Assuming a quorum is present at the Annual Meeting, any business, except for the election of directors, that may properly come before the Annual Meeting requires the approval of a majority of the shares voting in person or by proxy on that proposal. With respect to the election of directors, the eight director nominees receiving the greatest number of votes cast for the election of directors will be elected as directors. The advisory votes on executive compensation and the frequency of the advisory approval of executive compensation are non-binding; provided, however, our Compensation Committee and Board expect to take into account the outcome of the votes when considering future executive compensation decisions.

 

You may vote for or against a proposal or may abstain from voting on a proposal. Shares voted as abstaining on a proposal will have the effect of a vote against the proposal. You may vote for all nominees for director or withhold authority to vote for all or certain nominees but you do not have the choice to abstain. Votes withheld from the election of director nominees, therefore, will be excluded entirely from such vote and will have no effect. Broker non-votes on the proposal for the election of directors and the advisory votes on executive compensation and the frequency of the advisory approval of executive compensation will be treated as shares not entitled to vote on such proposals and, therefore, will not be counted as voted shares. A broker may exercise discretion and may vote shares that are not directed how to vote on the ratification of Grant Thornton LLP as our independent public accountants.

 

Shares of common stock represented by properly executed proxy cards will be voted as directed on the proxy cards. Proxies signed by stockholders but lacking any voting instructions will be voted in favor of each of the proposals or in favor of management’s recommendation for a proposal, as appropriate. The proxies named on the proxy cards will use their judgment to vote such proxies on any other business that may properly come before the Annual Meeting.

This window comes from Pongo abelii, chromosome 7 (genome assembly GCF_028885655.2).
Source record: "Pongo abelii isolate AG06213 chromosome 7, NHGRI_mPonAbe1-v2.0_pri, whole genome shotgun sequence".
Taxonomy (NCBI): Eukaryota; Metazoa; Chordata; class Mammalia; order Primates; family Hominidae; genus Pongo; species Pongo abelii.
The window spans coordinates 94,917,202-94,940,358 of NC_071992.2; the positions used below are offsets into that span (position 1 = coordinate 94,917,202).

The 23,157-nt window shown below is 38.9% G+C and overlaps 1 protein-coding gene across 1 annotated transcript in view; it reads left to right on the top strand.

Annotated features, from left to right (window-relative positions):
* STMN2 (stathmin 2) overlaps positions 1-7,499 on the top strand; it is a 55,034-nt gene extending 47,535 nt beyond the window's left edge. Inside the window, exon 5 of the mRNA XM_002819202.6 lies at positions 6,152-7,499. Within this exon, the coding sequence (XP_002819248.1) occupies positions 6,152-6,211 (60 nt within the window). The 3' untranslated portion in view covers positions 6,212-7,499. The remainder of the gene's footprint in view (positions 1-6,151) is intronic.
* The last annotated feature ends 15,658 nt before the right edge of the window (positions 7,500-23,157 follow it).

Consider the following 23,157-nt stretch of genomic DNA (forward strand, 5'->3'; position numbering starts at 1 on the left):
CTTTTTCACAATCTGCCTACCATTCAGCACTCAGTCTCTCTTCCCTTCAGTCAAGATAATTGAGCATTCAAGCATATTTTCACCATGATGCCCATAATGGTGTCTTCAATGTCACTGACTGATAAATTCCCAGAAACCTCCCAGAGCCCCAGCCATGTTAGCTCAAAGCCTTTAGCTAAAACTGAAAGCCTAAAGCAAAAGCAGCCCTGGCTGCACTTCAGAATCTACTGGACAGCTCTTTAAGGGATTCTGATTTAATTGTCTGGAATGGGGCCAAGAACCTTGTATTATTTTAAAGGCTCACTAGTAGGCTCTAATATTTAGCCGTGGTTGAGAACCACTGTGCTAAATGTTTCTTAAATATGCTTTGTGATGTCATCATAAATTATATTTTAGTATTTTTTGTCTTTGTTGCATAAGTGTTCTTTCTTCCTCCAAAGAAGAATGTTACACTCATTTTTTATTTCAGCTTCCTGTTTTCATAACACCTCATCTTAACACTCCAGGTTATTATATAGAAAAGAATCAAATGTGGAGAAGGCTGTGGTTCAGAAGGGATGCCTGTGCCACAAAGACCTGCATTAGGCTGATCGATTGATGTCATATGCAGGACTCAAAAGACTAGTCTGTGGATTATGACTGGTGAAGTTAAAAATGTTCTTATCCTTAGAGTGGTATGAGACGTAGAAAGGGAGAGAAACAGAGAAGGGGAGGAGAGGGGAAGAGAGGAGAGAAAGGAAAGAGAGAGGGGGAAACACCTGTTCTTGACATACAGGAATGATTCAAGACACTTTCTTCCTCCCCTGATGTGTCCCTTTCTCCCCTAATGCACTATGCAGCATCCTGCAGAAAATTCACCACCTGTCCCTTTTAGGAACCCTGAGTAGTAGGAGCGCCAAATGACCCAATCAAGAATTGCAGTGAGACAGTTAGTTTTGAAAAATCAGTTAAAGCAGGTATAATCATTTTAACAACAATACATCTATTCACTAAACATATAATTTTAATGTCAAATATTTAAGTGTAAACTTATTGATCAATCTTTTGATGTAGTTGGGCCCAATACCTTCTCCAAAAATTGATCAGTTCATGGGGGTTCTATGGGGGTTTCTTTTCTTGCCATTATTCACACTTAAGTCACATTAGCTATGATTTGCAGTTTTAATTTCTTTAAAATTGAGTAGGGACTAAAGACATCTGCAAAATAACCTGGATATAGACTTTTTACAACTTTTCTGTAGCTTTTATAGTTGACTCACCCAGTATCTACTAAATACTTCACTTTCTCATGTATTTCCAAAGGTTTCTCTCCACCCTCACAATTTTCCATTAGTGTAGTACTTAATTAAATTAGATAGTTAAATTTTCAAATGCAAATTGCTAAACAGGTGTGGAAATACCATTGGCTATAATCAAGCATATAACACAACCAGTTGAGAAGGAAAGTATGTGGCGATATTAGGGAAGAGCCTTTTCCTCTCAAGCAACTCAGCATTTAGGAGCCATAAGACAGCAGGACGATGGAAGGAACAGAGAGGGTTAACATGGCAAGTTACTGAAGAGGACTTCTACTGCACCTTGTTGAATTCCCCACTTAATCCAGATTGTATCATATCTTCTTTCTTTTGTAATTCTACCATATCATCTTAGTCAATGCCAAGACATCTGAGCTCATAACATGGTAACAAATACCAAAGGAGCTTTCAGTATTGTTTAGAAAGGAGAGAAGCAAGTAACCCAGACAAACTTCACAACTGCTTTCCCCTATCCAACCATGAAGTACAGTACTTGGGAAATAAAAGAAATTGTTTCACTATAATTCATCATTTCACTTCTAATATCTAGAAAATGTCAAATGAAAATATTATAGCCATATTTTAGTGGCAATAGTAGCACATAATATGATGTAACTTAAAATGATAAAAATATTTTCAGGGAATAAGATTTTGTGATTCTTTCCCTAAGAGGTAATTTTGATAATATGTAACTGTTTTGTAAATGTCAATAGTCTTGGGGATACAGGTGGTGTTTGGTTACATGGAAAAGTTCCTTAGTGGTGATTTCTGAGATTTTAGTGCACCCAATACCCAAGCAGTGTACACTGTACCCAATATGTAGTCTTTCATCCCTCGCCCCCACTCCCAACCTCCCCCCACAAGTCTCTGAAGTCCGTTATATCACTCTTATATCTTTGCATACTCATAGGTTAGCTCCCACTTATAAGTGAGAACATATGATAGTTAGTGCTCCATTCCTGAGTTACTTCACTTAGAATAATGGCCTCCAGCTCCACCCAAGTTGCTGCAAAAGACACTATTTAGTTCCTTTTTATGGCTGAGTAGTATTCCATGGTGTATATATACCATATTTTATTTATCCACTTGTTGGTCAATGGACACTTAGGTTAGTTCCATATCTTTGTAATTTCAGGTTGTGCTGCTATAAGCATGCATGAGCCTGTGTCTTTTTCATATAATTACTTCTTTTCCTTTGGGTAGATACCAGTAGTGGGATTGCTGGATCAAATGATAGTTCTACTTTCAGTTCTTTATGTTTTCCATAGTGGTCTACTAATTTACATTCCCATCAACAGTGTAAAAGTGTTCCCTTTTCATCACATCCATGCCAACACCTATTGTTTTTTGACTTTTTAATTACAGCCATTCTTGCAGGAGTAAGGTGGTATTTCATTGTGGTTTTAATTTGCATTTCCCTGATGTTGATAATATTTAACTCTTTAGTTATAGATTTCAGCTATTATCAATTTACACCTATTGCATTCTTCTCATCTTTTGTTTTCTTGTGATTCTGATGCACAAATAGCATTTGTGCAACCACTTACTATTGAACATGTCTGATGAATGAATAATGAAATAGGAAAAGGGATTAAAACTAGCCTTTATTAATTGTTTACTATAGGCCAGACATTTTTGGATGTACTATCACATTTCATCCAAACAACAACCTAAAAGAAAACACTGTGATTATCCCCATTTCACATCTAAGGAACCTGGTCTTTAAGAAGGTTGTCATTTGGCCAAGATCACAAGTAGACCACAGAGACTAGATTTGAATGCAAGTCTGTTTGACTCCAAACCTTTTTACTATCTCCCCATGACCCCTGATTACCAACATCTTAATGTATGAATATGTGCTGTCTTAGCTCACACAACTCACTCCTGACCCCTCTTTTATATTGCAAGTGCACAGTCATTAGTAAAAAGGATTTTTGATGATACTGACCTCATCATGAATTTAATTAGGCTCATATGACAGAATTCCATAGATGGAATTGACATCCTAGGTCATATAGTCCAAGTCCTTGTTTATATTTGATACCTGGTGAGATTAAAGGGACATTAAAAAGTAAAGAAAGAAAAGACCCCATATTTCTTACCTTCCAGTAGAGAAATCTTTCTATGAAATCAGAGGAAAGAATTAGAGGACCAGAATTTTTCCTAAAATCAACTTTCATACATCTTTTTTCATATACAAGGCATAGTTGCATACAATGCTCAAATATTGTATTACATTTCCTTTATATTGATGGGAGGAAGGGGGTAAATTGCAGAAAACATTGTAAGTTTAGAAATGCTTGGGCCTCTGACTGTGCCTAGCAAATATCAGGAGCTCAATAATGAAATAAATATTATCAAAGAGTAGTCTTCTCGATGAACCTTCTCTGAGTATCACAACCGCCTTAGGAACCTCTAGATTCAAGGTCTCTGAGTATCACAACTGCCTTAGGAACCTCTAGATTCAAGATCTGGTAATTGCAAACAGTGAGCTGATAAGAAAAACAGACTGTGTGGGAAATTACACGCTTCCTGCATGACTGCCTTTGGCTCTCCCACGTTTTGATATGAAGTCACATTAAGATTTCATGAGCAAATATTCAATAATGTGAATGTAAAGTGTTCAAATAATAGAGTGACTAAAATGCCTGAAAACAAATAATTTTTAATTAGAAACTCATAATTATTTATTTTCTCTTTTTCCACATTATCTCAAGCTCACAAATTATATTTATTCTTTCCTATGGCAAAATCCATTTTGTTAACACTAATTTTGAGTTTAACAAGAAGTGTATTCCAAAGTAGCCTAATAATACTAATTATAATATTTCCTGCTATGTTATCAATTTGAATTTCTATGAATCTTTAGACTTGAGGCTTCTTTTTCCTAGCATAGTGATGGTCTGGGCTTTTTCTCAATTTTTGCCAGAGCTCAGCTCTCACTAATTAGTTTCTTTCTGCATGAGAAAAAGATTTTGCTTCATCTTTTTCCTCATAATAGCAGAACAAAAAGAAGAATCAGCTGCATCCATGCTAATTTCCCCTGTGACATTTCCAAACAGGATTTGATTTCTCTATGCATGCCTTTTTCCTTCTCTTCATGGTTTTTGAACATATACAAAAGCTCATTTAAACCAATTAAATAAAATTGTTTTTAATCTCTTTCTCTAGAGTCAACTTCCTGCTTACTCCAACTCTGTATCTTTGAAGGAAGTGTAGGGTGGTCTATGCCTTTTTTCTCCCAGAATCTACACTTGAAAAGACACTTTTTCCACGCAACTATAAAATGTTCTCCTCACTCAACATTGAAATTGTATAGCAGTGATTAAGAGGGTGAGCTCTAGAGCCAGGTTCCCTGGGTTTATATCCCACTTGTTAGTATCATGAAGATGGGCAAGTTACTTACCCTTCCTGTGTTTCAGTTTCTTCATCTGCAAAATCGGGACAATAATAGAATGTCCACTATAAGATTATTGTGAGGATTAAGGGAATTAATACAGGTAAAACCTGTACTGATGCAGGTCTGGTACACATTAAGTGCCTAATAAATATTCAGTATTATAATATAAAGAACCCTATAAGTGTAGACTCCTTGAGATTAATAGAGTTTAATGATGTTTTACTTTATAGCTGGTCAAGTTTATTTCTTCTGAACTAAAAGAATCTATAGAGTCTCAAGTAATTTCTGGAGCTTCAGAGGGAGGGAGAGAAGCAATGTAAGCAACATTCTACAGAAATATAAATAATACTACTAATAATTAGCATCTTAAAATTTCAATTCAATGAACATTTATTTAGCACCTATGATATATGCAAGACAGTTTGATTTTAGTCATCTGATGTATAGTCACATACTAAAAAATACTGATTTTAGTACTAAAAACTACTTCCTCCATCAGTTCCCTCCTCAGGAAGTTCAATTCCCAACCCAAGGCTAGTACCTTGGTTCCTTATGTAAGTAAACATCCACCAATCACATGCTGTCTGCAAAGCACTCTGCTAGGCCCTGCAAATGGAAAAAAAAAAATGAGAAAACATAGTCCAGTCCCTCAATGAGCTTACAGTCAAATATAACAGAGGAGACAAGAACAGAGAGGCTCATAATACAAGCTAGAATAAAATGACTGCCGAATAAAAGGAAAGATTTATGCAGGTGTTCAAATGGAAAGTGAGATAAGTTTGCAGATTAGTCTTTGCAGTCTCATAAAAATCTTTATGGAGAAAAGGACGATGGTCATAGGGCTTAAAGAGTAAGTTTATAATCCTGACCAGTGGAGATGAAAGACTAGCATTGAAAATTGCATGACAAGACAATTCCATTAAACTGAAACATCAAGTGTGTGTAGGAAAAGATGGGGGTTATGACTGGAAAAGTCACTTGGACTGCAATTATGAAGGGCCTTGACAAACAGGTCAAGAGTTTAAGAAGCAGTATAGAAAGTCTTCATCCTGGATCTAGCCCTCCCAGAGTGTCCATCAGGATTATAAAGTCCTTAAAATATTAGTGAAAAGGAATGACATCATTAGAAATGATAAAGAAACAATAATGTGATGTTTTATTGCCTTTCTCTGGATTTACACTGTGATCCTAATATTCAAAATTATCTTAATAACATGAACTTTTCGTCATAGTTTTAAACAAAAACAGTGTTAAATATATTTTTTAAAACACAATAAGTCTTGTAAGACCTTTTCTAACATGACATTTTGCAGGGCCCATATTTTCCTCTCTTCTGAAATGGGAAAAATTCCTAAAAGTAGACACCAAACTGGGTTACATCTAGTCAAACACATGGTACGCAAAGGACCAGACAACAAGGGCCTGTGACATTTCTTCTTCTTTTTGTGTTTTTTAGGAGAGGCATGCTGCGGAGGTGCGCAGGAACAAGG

ELECTION OF DIRECTORS

 

Proposal 1

 

Nomination

 

Our Bylaws provide that the Board shall have at least one member, or a different number of members as may be determined by the Board of Directors or the stockholders. The Nominating/Corporate Governance Committee has recommended to our Board of Directors that the eight persons listed below be nominated for election at the Annual Meeting and our Board has nominated the eight persons listed below. If elected, the individuals will serve until the next Annual Meeting of Stockholders or until their successors are duly elected and qualified. Each of the nominees are members of the present Board of Directors, and each was elected at last year’s Annual Meeting of Stockholders, except for Patricia L. Jones, who was appointed to the Board effective as of March 15, 2023. Ms. Jones was appointed as part of a Board succession process and was recommended by a third-party human resources consulting firm.

 

2

 

The Board recommends a vote FOR the election of each of the nominees listed below. The eight nominees for election as directors at the Annual Meeting who receive the greatest number of votes cast will be elected as directors. If, before the Annual Meeting, the Board learns that any nominee will be unable to serve because of death, incapacity or other unexpected occurrence, the proxies that would have been voted for the nominee will be voted for a substitute nominee recommended by the Nominating/Corporate Governance Committee and selected by the Board. The proxies may also, at the Board’s discretion, be voted for the remaining nominees. The Board believes that all nominees will be able to serve at the time of the Annual Meeting. No arrangements or understandings exist between any nominee and any other person under which such nominee was selected.